Lucractius (@lucractius)September 1, 2013 at 3:13 pmDoes that necessarily exclude it from still being a topological defect? I remember hearing of a number of wave like topological defects in various fields, soliton waves and such. And which makes me think that the defect can have a ‘gradual shape’ of some kind. Perhaps the central point of the black hole is merely the peak of the ‘wave’ that has an amplitude determined by the mass that formed it and has since been accrued, and the outer edges match what we see of its behaviour in space time regarding how it distorts it. I’ll certainly be taking a read of that material you mentioned up here. http://quantumfrontiers.com/2013/08/29/whats-inside-a-black-hole/comment-page-1/#comment-4480

Hopefully I’ll find at least something to quell my curiosity. It’s the most frustrating thing in the world having a question the answer doesn’t feel right to. Suppose thats where the old adage comes from “The greatest things in science aren’t found with ‘Eureka!’, but with ‘Hrmm, that looks funny…'” I’m sure its probably just something I don’t know about space-time that excludes this crazy sounding idea I’ve had lodged in my head.

James T. DwyerSeptember 1, 2013 at 5:10 pmI really can’t address from any theoretical context, but I think it can be considered a topological feature, for stellar core collapse BHs, certainly the product of the collapse of dimensional spacetime corresponding to the point directed acceleration of mass-energy.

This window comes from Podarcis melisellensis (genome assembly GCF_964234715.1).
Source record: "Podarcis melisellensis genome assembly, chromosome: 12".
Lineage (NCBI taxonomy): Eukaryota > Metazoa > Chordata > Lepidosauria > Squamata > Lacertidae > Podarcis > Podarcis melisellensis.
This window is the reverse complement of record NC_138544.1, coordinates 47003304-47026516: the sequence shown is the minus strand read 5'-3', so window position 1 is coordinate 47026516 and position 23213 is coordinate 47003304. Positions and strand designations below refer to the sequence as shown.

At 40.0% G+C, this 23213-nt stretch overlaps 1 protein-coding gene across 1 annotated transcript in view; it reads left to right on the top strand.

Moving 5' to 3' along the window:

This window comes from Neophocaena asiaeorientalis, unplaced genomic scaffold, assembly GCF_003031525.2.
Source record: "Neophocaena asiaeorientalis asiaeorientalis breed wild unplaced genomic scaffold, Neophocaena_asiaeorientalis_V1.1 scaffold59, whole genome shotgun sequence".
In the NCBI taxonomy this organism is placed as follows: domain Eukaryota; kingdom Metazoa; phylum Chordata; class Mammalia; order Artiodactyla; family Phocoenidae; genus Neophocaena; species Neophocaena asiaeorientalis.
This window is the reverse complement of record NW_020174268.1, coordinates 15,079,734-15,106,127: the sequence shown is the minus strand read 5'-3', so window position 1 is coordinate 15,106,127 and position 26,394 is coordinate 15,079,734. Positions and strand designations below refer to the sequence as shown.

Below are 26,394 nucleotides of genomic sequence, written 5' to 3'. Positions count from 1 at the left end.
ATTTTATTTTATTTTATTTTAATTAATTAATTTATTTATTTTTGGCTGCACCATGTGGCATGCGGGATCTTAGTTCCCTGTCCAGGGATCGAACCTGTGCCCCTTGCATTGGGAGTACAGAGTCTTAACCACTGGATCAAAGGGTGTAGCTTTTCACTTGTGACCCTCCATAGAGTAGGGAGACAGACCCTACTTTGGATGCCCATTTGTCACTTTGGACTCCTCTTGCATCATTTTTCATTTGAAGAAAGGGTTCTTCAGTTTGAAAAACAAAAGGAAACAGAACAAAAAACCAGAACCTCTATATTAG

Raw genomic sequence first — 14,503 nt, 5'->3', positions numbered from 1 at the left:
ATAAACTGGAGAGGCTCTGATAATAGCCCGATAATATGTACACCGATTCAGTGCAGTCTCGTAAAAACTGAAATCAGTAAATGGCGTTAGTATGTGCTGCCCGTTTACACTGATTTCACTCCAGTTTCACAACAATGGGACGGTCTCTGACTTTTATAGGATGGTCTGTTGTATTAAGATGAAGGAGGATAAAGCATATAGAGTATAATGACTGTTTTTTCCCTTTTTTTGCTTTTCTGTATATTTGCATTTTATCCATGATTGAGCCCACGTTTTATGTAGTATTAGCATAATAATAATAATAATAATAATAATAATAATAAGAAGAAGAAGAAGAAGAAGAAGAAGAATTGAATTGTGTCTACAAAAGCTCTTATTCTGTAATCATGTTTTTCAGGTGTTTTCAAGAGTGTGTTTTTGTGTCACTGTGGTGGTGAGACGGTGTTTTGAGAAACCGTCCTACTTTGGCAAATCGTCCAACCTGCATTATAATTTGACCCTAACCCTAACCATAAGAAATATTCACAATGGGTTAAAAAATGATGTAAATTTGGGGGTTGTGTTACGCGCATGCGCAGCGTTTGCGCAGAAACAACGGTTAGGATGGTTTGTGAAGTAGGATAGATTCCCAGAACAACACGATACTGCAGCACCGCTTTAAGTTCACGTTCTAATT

My comment was intended to address your statement:

“Given the nature of the black hole event horizon as a discontinuity in the Time domain rather than the space domain as its more typically pondered.”

I think that the local contraction of space and dilation of time always correspond, but I’m no expert on the subject. Best wishes!

Lucractius (@lucractius)September 1, 2013 at 9:22 pmA-ha! sorry about that paragraph 🙂 After writing it and submitting it I immediately realised how clumsy that bit sounded. What I was trying to convey was a bit of the background why I wound up pondering the event horizon as a topological feature instead of a gravitationally induced space-time effect in the first place.

The interplay between space and time in the region of the horizon, and how most discussions [ That I can follow at least 🙂 ] seem to only be discussing the region as if it were normal space, devoid of any time effects. Lead me to ponder the implications of the black hole as a simulacrum of the great cosmological horizon which is due more to the time in question than the distance. Which wound up with a great deal of pondering over the little I can claim to know of the holographic principle, the quantum vacuum field, the cosmic microwave background and the curious notion that popped out the other end of all the thinking was that perhaps the CMB we see when we look at the cosmic particle horizon, is the ‘inside’ version of the hawking radiation we see on the outside surface of a black hole. From there it was a short hop to ‘pocket universes’ and the question of domain walls and the rest of my topological pondering.

But being nearly 2am when I typed it. I seem to have failed to explain almost all of what I intended to say before asking my question. Looking at it now, I’m just glad I got my question typed out how I wanted haha.

Ajit R. JadhavSeptember 1, 2013 at 11:14 pmYawn. … Such a (mostly) boring stuff! …